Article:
His blockbuster- “Shogun”- was about a British sailor taken in by a Feudal Japan Lord. This book chronicled the episodic adventures as the sailor sought to escape, leave this ancient world to his 1660’s England.
A side story- everyone watched the mini-series when it came out. There’s a scene, in the third episode, where a ninja tries to kill Richard Chamberlain. The day after that episode, my elementary school was a buzz because a ninja was on tv! A ninja! We had no idea what people were talking about or what was going on…we didn’t care! A ninja!!
Back to this blockbuster- it was his break-out story.
What was shocking about this story was that the main character wasn’t a white saviour, the “Connecticut Yankee” that outsmarts all of the ancient people of King Arthur’s court. No, he’s an observer. The plot of the story is too much for him, so he rides the wave and swims around the ticking time bombs. He attempts to help, but he makes it worst and all of the Japanese characters shake their heads, grumbling, “Were you paying attention!?!”
It captured the imagination of a whole generation who had no clue about Feudal Japan. Clavell taught culture, but it was always because the plot required one to do so.
This was his 2nd book. His first, Taipan, was about the trading company, Nobel House, in China. It did modestly well until “Shogun” became a blockbuster and businessman had something else to read in airports.
“Noble House” and “Whirlwind” came out, fleshing out the world of this company with thousands of pages of intrigue, culture, story, and characters. Again, you learned about China and Iran while running through the plot.
His last Noble House book was “Gai Jin”, the beginning of this British company’s business in Japan as it worked from his home base out of Hong Kong.
These novels coincided with the mania for mini-series, so they all got adapted (except “Gai Jin”). A spouse would read the book and then the other spouse would watch the mini-series.
The company, Noble House, was all set in Hong Kong and was British run, slowly being turned over to those who lived and loved in China. The great ticking time bomb was that Hong Kong would return to those native and Britain would lose control. This, of course, was to take place in 1999. However, Clavell died in 1994 and never wrote the conclusion to this story of when the company ceased being British.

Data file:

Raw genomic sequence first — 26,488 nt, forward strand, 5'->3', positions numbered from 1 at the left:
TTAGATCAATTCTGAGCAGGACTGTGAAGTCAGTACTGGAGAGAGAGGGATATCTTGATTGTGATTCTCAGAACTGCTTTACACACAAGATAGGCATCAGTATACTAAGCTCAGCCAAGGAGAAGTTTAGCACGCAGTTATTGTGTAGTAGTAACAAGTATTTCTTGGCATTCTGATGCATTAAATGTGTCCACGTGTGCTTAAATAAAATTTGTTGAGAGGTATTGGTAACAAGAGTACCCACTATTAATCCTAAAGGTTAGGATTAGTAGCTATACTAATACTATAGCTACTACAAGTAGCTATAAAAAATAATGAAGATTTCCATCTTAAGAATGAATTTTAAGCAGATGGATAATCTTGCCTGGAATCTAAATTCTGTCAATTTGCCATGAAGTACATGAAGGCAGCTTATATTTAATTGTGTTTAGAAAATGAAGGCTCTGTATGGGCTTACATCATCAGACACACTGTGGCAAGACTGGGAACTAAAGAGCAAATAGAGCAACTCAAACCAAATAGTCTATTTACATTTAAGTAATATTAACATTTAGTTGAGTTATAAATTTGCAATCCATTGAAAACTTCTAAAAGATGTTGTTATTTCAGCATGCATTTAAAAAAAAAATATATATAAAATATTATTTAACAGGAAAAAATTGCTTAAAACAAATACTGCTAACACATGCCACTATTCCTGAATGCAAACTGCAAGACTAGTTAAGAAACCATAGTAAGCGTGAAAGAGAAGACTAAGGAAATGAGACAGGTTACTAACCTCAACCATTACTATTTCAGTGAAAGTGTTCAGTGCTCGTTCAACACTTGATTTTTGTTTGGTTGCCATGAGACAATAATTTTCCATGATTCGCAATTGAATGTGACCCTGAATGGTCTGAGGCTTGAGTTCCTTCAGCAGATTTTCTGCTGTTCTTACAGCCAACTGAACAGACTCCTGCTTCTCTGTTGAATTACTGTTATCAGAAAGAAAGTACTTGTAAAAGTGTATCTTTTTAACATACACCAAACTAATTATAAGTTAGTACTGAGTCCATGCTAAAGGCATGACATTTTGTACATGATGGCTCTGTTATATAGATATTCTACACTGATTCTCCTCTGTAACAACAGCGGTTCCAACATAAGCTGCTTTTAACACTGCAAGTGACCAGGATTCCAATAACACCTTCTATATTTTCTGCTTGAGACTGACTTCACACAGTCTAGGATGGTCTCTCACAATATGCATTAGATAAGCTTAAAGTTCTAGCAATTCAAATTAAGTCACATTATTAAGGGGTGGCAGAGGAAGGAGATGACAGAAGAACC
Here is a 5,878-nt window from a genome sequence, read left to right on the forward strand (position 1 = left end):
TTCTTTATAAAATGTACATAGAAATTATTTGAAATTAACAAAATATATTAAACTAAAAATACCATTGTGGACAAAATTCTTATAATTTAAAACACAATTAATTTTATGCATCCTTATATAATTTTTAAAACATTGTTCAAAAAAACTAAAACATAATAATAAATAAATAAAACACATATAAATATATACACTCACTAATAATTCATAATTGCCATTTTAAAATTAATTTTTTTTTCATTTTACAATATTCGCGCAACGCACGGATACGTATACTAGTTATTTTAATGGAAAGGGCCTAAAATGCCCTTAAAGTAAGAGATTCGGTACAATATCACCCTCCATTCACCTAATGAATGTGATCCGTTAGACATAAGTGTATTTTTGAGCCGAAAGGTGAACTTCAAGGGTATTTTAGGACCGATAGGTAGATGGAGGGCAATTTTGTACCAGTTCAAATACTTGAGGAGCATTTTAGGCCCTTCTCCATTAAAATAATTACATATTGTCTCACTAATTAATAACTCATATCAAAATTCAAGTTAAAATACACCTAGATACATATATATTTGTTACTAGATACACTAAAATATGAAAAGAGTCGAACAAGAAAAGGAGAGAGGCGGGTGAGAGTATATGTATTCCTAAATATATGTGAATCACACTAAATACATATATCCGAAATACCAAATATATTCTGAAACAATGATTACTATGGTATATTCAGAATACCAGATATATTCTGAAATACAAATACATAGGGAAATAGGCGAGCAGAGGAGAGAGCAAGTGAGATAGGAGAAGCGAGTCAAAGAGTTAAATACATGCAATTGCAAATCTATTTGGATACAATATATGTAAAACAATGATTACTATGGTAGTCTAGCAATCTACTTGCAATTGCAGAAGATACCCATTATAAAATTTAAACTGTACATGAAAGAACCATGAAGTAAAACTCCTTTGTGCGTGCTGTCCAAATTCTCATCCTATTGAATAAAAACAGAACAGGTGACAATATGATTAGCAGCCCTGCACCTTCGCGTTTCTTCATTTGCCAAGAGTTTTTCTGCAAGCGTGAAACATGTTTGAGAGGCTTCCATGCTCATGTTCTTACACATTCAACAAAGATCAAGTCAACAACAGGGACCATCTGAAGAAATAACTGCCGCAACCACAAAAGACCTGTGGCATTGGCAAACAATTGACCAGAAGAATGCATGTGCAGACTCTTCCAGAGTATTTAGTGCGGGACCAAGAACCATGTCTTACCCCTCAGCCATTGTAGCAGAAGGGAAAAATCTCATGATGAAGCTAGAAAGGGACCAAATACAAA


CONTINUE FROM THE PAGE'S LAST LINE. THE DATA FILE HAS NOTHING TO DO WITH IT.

In the 1970s, if you were white and a male, it was clear you would be the main hero and chief problem solver of any novel set in China, Hong Kong, Japan, or Iran. And yet, this is the farthest thing from Clavell’s books.
Don’t get me wrong: there is plenty moments of sexism, exceptionalism, imperialism, and other such blind vices to the mind of a mid-20th century man. However, there was this aspiration in his novels to understand, cooperate, intersect with the surrounding culture. None of his characters were ever experts of the place they lived; they kept learning as the plot drove them to do so. As a result, the story was the best teacher for those learning where they lived.
I keep thinking about the changing world of Canada. In Edmonton-my home- there are growing populations of different ethnicities and cultures. We’re no longer experts, no longer able to say that one way is the way and the way of culture. Instead, there’s a story going on- taking us through the variety of time bombs- that might be teaching. Maybe. And that depends on if we’re reading the story right.
In the meantime, cheers to James Clavell. Thank you for telling us so many good stories!